See full size imageMy family moved around a lot while I was growing up.  I attended three different high schools and one community college just during my high school years.   I dealt with the chaos of our frequent moves by turning inward and avoiding making connections with others, in an ineffective attempt to avoid the pain of losing them.  In my therapy practice I constantly see people struggling to feel safe in the face of change, so I can relate to this universal challenge.  For both personal and professional reasons in my own life I make a conscious effort to cultivate a life of continuity. 

So it was a happy surprise a few months back when first one and then another old friend from a formative high school class looked me up on-line (the last name Ruckstuhl really comes in handy for being find-able).  One friend was serving in Iraq as an officer, and the other serving subpoenas in California as a defense attorney.  We re-acquainted ourselves via email for a while, and then planned a reunion here in Seattle.

We got together this past weekend.  In a blur of child-chasing, over-eating, and sightseeing, we did our best to catch up on one another’s lives over the past 22 years.  While we are each vastly different from one another, are in locations, professions, political and spiritual belief systems that are divergent, we each delighted in spending time together.   

Why?  Not just because my old friends were and continue to be intelligent, sincere and slightly quirky people.  The opportunity to know as adults the people we used to know as kids is an experience that answers our middle-aged desire for closure, that occasional brain-tickling wonder, “What ever happened to….?”

From our twenties to mid thirties most of us focus on creating an adult life:  education, employment, household, partnering, and reproduction.   By the time we reach our late thirties we usually have the breathing room and also the urge to evaluate our lives, as well as the ability to look back on our past with some degree of distance and objectivity. 

Reconnecting with old friends allows us to share our personal story: what has happened, what we have learned, what we still struggle with embracing or releasing.  See full size image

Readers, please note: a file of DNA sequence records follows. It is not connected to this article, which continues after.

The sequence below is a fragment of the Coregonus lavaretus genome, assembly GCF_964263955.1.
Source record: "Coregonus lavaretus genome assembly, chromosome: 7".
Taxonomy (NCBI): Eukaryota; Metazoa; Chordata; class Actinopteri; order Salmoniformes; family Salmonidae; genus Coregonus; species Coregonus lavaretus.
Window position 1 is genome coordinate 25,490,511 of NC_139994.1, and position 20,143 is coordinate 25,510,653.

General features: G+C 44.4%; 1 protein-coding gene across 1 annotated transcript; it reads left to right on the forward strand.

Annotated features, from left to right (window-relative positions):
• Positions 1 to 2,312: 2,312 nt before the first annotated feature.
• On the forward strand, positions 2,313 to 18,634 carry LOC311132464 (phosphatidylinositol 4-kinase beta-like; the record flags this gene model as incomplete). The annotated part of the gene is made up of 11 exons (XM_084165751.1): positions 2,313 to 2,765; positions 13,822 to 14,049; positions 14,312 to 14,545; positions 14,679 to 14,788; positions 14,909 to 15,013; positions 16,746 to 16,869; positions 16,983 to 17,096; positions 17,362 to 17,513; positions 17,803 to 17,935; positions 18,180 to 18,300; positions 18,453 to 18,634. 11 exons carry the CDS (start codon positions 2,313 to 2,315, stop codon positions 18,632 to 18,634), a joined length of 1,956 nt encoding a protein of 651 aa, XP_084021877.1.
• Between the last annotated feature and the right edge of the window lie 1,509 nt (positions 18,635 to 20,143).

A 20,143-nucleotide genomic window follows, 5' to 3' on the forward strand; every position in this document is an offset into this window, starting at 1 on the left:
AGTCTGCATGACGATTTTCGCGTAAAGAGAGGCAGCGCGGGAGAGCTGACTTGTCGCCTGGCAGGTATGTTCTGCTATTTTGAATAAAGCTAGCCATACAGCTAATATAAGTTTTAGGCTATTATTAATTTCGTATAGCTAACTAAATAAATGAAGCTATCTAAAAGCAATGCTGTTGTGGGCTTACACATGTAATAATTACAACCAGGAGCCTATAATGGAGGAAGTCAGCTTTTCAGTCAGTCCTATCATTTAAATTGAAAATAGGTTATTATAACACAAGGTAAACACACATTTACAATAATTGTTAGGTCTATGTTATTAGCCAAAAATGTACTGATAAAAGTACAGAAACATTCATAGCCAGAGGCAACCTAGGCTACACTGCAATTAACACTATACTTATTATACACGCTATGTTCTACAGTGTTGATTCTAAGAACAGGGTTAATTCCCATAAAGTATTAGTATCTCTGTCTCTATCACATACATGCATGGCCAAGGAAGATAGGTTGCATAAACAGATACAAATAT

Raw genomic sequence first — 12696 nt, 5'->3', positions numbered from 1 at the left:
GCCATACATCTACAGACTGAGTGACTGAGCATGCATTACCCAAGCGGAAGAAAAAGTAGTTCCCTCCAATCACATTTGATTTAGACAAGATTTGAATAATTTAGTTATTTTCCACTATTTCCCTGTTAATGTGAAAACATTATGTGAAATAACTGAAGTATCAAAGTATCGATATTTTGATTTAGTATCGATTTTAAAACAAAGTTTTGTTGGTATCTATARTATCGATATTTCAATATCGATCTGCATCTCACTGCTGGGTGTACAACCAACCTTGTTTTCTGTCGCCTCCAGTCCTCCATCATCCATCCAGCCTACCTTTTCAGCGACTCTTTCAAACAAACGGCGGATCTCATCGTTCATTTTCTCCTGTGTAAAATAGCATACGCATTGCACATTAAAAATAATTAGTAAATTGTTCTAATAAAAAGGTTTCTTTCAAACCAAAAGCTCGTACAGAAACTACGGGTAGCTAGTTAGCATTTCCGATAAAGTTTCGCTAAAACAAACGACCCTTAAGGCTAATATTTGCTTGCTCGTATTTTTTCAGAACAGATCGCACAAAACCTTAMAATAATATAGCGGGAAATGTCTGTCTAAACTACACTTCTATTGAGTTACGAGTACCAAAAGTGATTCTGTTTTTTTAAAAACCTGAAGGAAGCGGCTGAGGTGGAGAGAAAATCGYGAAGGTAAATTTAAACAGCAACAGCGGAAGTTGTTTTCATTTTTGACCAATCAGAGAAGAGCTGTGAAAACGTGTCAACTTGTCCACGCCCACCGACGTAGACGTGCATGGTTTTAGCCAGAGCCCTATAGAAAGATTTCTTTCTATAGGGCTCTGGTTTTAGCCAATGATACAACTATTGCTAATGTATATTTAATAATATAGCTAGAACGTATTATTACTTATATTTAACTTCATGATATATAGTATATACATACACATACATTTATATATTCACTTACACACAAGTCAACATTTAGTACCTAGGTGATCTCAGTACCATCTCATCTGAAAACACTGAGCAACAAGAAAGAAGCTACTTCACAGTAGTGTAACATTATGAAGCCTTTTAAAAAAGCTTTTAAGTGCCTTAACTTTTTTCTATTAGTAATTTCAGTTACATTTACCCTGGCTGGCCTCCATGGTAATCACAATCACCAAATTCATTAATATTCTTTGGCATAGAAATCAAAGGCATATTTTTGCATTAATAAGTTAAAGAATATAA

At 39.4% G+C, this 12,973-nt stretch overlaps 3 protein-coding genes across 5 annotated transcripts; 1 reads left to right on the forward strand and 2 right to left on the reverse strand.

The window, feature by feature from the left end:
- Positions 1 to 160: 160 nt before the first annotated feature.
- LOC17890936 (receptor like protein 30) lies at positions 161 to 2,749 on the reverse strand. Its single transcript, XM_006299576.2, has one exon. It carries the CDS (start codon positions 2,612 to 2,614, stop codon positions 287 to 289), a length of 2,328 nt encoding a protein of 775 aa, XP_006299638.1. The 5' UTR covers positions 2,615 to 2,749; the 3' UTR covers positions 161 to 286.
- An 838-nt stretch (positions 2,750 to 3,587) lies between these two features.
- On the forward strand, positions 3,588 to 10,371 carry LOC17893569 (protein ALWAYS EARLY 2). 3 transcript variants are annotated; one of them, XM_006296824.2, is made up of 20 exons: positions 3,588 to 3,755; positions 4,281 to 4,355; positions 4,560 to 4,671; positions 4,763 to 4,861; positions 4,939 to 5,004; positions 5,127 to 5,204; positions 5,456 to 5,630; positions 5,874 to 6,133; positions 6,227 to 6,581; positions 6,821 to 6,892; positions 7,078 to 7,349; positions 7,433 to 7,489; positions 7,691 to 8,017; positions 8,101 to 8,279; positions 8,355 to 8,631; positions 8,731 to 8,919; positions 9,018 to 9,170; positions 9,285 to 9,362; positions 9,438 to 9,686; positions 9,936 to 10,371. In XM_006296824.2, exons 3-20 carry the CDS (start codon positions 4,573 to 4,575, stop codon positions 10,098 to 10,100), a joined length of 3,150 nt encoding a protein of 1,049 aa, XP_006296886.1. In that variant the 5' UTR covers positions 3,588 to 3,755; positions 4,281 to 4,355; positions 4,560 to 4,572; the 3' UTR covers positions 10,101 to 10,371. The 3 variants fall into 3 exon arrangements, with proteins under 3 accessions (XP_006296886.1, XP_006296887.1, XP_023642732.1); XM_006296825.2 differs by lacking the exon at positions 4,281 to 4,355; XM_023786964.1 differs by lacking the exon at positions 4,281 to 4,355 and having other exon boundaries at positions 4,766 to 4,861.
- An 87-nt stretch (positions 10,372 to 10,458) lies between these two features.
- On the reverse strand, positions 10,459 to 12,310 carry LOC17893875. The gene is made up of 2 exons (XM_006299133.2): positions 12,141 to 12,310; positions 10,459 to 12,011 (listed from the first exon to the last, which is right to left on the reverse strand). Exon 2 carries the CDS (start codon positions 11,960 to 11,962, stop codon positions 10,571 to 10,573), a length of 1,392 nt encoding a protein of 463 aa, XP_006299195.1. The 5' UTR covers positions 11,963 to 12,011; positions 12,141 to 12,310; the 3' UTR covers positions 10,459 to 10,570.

Old friends are story keepers as well as story tellers.  One of my old high school friends appreciated my steel-trap memory of her home and family, which she had only a vague memory of.  Another reminded me that back in high school I had the fashion sense of a refugee (he said it a bit nicer than that and I in turn allowed him to live). 

Scrap books are so popular now days because we instinctively know that telling our children stories of their lives is a way to show our love of and attention to them.  As a therapist I have long been concerned with the plight of children in foster care who lose the stories of their biological parents and subsequent families through placements in multiple foster homes. 

These children have no steady story keepers in their lives to remind them of their first words or favorite grade school teacher or of their natural areas of interest.  They have no human mirror to look into to recognize themselves.  I would love to see CPS (child protection services) incorporate the creation of a secondary file for each child removed from their home that provides information, photos, and descriptions from the biological and foster families as well as school personnel.

In the meantime I urge everyone to do this:  Consider your own narrative.  What are the themes and repeating lessons in your life?  Who are the people who inspired and supported you?  When were the times when you felt most content?  If we are careful archeologists, excavating our life stories we can then become architects, building a life we love. 




3 thoughts on “Story Medicine

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  2. great site this brill to see you have what I am actually looking for here and this this post is exactly what I am interested in. I shall be pleased to become a regular visitor 🙂

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